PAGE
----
You are here:

THE WAY OF WATER at the National Theater Institute

by Georgina Escobar

I got an email from Caridad early this year in which she introduced me to this project and asked, ‘would the National Theater Institute be up for staging a reading?’ Sure, I thought. Not really knowing the scheduling and ends and ways of the National Theater Institute
But I read the script and loved it. Immediately, I hurried down the steps of the old Hammond Mansion at the Eugene O’Neill Theater Center to the little office at the end of the hallway. “NTI”. Known for their infamous slogan “Risk. Fail. Risk Again.” My solitary days at the O’Neill consist of being on the third floor with the rest of the Literary Office team. There, surrounded by books, acting as guardians of text and words, we seldom see the inner-workings of our sister entities on campus. I felt it was necessary to create that bridge. I took the script to the Artistic Director and she assured me it was something wonderful, for a great cause, worth doing and very fitting to NTI’s aesthetic of surprising the students and the community with bold new play readings from writers-in-residence, or in this case, Caridad Svich.
The National Theater Institute is a conservatory of theater in which twenty to thirty students submerge themselves in the solitary grounds of the Eugene O’Neill for thirteen weeks to study theater. They work seven days a week, a minimum of ten-hours a day refining their skills in acting, directing, playwriting, movement, voice amongst others.  Because of the intense atmosphere it also breeds a sort of silent community that is palpable when you first set foot on the grounds. I believe this was probably what happened to Caridad when she first arrived, an honorary guest to her reading of “Way of Water” on Earthday weekend. You would expect a natural fuzz and buzz to follow such great combination, but this is the O’Neill. People here love the intimate. Our audiences expect rough, expect process, expect breakthroughs.
That was exactly what happened on that Saturday. The actors met for the first time a few hours before lunch-time. The script had been slightly re-written after a reading at the Lark, so I was literally handing them material as they walked through the door. I was nervous. In all honesty I believed this was an NTI event. I had passed the torch, and given them my Mexican blessing—which consists of making the sign of the cross mid-air as if casting a sort of minor magic. But it is common amongst this community of artists for us to always think as collaborators. I jumped in. I wanted the reading to show the words, I wanted the actors to convey the message, I wanted the audience to be as moved as I was when I read it. I wanted the audience to walk out of there and say: I want to make a difference and I don’t know how. Then I wanted them to go out and research and get informed, and find ways to pay attention. I wanted this piece to change their world.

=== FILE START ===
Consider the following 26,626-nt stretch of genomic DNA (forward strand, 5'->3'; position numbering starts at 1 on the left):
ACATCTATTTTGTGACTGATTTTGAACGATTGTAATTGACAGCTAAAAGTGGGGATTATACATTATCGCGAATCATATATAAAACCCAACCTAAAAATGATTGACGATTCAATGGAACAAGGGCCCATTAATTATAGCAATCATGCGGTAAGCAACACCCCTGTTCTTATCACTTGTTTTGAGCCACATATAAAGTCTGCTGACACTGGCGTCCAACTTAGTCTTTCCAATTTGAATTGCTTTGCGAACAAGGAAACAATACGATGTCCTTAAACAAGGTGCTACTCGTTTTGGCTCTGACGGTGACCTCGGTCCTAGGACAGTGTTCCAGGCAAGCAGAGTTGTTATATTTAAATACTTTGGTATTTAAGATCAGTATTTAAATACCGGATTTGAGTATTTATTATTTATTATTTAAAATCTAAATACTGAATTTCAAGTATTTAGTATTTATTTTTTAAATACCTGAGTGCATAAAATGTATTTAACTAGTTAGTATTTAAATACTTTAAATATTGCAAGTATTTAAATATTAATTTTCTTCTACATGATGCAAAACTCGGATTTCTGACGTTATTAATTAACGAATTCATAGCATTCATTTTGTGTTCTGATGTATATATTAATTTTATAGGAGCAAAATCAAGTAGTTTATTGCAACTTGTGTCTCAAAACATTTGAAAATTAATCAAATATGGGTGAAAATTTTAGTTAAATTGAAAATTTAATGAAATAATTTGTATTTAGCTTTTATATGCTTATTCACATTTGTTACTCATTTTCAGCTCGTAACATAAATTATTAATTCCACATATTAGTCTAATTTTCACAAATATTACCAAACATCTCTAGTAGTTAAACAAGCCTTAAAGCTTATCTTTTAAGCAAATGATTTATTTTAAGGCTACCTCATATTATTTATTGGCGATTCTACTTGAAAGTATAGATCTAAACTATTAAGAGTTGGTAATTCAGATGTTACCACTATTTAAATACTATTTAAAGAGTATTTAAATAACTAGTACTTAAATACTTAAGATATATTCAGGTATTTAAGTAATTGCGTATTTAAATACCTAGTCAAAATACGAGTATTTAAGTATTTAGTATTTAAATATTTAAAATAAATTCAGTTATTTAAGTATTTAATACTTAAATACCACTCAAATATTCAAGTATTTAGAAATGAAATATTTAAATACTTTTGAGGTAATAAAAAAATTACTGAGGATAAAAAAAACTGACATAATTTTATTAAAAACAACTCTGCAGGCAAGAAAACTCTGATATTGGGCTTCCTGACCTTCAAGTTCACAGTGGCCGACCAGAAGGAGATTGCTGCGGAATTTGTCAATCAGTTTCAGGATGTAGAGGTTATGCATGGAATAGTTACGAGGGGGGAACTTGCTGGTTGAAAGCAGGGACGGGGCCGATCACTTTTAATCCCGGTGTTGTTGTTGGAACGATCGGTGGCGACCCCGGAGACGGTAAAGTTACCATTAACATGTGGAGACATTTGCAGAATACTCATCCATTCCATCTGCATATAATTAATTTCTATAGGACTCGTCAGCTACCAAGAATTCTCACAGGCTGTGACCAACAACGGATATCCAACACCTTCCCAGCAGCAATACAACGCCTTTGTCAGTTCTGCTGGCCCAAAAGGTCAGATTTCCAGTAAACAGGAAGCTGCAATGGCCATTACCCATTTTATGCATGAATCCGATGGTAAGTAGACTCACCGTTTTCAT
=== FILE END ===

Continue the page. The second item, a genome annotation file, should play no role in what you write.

And just like that catholic gesture cast upon them that day, the reading proved itself to be a form of minor magic itself. It cast its own charm. The actors, reading it for the first time where possessed by the immaculate crafting of the cadence and beats and rhythms and moods. The audience danced along. The intimate Dina Merril Theater (a black box that is actually a BLUE box due to its initial venture into becoming a Television/Film studio) transformed itself into the world of the play.
Between acts, I stumbled outside and asked my friend and Literary Manager if he could moderate the talk-back, he does it every summer within our Conferences. ‘No’ he said, ‘You can do it.’
But I wanted to know everything! Moderate? That sounds nothing like me. I wanted to ask Caridad about her process, about character construction, about impact, about the future of this campaign, about her thoughts on how theater can change the collective consciousness on environmental awareness. I wanted to know it all. When the time to ‘moderate’ came, all the questions seemed to sum up into one: “Why Now?” and immediately I made quick eye contact with Caridad and I could have sworn that within both of us the answer was “Well. Why NOT.” She elevated the simple answer and allowed her audience into the world of her plays, reaching out to some far back and speaking of the importance of revisiting forms of writing that were present early on. She spoke of the importance of being aware of our worlds crisis’ at all times, because we are artists, because we are creators, because we are alive. This was better than a cup of hot chocolate on a cold winter day for the NTI students. This is what we crave: to be told that all of us are connected and have a sense of purpose. I could feel their bodies lean in as Caridad spoke of the creation of character and her journey as a writer. Then people asked such things as ‘what’s next?’ ‘will this be presented in those affected communities’ and ‘how do you know when to let go of something you’ve written.’ The questions and conversation varied and the intimate blue-box felt suddenly like a campfire.
Jorge Luis Borges states in the last line of one of his poems; “Everything happens for the first time, but in a way that is eternal. Whoever reads my words is inventing them.” That night we met up with some audience members at the local Dutch Tavern and it was evident then as it was at the theater, this piece will go on to change people, and as it happens simultaneously with colleges and communities around the world, this message and those words will happen for the first time, but in a way that is….eternal.
Georgina H. Escobar, M.F.A
Eugene O’Neill Theater Center, Literary Office
The Way of Water by Caridad Svich was read on April 21, 2012 at the National Theater Institute at the Eugene O'Neill Theater Center.